Thousands of families in need received the ingredients for a Thanksgiving meal this weekend, according to the Red Cross, which hosted its annual giveaway Saturday morning.
“Thanksgiving dinner is special time for people no matter what their economic status is,” said Jeff Hall, a Red Cross of Massachusetts spokesman. “And the COVID pandemic has been really hard on local community.”
Because of the pandemic, the organization has seen a 75 percent increase in the number of families needing support, he said.
About 3,000 families received bags of potatoes, carrots, and onions, although the organization did not have enough turkeys for everyone, according to Hall. The Red Cross gave out all the 1,200 8- to 12-pound birds donated by a food pantry volunteer, who has personally provided the turkeys for the past three years, Hall said.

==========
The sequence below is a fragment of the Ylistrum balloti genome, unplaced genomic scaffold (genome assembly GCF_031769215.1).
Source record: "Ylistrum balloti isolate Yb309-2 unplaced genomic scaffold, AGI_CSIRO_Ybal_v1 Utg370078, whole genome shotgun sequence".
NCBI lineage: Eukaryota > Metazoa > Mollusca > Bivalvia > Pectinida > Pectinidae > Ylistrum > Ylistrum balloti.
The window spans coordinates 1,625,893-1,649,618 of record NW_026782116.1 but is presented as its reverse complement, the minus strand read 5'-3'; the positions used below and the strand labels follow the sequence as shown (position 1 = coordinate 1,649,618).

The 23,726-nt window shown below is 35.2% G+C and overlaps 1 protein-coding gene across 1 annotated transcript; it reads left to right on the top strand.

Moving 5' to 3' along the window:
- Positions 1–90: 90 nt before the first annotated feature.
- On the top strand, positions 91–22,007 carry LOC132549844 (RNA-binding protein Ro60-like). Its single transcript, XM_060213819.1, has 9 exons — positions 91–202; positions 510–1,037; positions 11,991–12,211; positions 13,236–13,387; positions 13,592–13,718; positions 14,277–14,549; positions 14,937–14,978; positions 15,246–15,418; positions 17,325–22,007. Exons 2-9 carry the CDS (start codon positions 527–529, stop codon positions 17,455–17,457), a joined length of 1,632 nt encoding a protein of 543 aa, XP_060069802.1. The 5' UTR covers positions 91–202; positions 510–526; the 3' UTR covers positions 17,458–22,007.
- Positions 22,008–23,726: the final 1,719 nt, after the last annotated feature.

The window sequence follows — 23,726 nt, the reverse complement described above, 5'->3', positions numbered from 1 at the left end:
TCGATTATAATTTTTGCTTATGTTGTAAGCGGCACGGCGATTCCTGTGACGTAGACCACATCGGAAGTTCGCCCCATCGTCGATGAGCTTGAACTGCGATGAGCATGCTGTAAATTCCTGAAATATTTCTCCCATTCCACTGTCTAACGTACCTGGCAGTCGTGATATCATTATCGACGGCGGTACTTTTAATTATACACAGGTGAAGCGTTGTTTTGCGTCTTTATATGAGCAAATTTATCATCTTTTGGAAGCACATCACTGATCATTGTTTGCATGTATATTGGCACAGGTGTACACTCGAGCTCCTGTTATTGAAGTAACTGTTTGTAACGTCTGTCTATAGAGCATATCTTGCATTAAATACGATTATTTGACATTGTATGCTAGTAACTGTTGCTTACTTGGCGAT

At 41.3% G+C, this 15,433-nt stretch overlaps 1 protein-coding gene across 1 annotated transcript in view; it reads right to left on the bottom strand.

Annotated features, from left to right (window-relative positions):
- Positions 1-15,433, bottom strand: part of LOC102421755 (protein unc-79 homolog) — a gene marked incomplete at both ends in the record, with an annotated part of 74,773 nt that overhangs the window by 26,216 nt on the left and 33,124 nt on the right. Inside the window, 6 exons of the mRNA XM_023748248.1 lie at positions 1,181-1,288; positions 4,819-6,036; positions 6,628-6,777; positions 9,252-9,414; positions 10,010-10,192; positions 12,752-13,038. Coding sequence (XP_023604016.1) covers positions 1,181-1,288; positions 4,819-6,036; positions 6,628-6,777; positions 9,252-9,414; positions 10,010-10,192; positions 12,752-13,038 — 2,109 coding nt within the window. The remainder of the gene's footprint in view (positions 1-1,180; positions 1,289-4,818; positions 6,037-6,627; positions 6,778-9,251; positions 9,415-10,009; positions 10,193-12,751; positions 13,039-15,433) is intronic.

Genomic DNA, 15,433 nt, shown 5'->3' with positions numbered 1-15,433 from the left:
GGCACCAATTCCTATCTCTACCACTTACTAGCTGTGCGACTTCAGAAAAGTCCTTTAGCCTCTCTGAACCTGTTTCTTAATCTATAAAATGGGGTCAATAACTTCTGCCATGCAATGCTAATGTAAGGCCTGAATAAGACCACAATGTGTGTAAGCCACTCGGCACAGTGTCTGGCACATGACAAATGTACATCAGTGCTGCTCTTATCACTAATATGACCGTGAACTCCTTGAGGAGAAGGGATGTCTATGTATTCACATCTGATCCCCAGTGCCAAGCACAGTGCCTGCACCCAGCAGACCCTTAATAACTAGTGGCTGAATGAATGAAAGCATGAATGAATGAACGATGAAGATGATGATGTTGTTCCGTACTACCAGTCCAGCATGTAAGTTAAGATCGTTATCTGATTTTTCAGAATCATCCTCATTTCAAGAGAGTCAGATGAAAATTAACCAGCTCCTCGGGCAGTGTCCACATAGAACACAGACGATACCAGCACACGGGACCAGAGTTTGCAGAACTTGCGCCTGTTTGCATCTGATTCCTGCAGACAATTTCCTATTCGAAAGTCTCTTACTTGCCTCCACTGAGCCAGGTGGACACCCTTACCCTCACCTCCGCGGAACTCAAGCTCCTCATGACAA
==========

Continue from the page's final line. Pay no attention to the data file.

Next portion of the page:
Due to pandemic safety concerns, the Red Cross, which operates a food pantry in Newmarket Square, had to scale back from 200 to about 50 volunteers on one of its busiest days of the year, according to Hall.
But this year, the organization had the support of Boston Public Schools teachers, administrators, and parents, who together delivered more than 1,000 of the meals to the families of public school students in Dorchester, he said.
The Dorchester YMCA also distributed Thanksgiving meals Saturday morning, according to the office of Mayor Martin J. Walsh, who attended both events.
“Clearly you can see the need for food distribution in the city of Boston,” Walsh said at the event, according to audio provided by his office.
“This pandemic certainly is real and it [has] even put a bigger spotlight on food insecurities in the city but also in the United States: There’s lines like this all across America,” Walsh said.
The holiday has only magnified that need more, according to the Red Cross.
“We know people need day-to-day help,” Hall said, “but this is a special time of year and we do what we can to make this week extra special for people.”
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